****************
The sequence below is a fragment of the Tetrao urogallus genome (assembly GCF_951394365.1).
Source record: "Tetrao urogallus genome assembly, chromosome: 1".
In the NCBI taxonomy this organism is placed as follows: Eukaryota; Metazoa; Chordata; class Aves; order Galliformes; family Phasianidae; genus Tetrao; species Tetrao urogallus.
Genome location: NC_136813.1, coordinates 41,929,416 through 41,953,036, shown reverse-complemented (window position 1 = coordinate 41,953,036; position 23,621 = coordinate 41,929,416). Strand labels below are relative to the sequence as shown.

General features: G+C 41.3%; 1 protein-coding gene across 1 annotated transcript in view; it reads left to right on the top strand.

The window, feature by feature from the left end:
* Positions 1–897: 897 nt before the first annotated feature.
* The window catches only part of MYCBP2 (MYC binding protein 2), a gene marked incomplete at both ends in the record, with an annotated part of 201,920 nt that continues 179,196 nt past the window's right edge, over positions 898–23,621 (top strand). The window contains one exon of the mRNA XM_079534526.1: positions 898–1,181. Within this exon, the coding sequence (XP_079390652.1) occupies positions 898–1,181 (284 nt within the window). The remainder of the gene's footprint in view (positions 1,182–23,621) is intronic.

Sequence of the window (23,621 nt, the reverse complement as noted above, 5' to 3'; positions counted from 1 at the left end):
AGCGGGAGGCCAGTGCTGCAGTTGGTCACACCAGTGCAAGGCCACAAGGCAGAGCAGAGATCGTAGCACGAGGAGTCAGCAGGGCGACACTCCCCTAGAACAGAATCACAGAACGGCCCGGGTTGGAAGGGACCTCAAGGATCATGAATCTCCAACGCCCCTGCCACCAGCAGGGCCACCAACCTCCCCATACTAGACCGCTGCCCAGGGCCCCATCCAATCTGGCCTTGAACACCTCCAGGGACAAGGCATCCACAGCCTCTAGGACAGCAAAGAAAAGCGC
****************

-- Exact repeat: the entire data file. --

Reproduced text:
The sequence below is a fragment of the Tetrao urogallus genome (assembly GCF_951394365.1).
Source record: "Tetrao urogallus genome assembly, chromosome: 1".
In the NCBI taxonomy this organism is placed as follows: Eukaryota; Metazoa; Chordata; class Aves; order Galliformes; family Phasianidae; genus Tetrao; species Tetrao urogallus.
Genome location: NC_136813.1, coordinates 41,929,416 through 41,953,036, shown reverse-complemented (window position 1 = coordinate 41,953,036; position 23,621 = coordinate 41,929,416). Strand labels below are relative to the sequence as shown.

General features: G+C 41.3%; 1 protein-coding gene across 1 annotated transcript in view; it reads left to right on the top strand.

The window, feature by feature from the left end:
* Positions 1–897: 897 nt before the first annotated feature.
* The window catches only part of MYCBP2 (MYC binding protein 2), a gene marked incomplete at both ends in the record, with an annotated part of 201,920 nt that continues 179,196 nt past the window's right edge, over positions 898–23,621 (top strand). The window contains one exon of the mRNA XM_079534526.1: positions 898–1,181. Within this exon, the coding sequence (XP_079390652.1) occupies positions 898–1,181 (284 nt within the window). The remainder of the gene's footprint in view (positions 1,182–23,621) is intronic.

Sequence of the window (23,621 nt, the reverse complement as noted above, 5' to 3'; positions counted from 1 at the left end):
AGCGGGAGGCCAGTGCTGCAGTTGGTCACACCAGTGCAAGGCCACAAGGCAGAGCAGAGATCGTAGCACGAGGAGTCAGCAGGGCGACACTCCCCTAGAACAGAATCACAGAACGGCCCGGGTTGGAAGGGACCTCAAGGATCATGAATCTCCAACGCCCCTGCCACCAGCAGGGCCACCAACCTCCCCATACTAGACCGCTGCCCAGGGCCCCATCCAATCTGGCCTTGAACACCTCCAGGGACAAGGCATCCACAGCCTCTAGGACAGCAAAGAAAAGCGC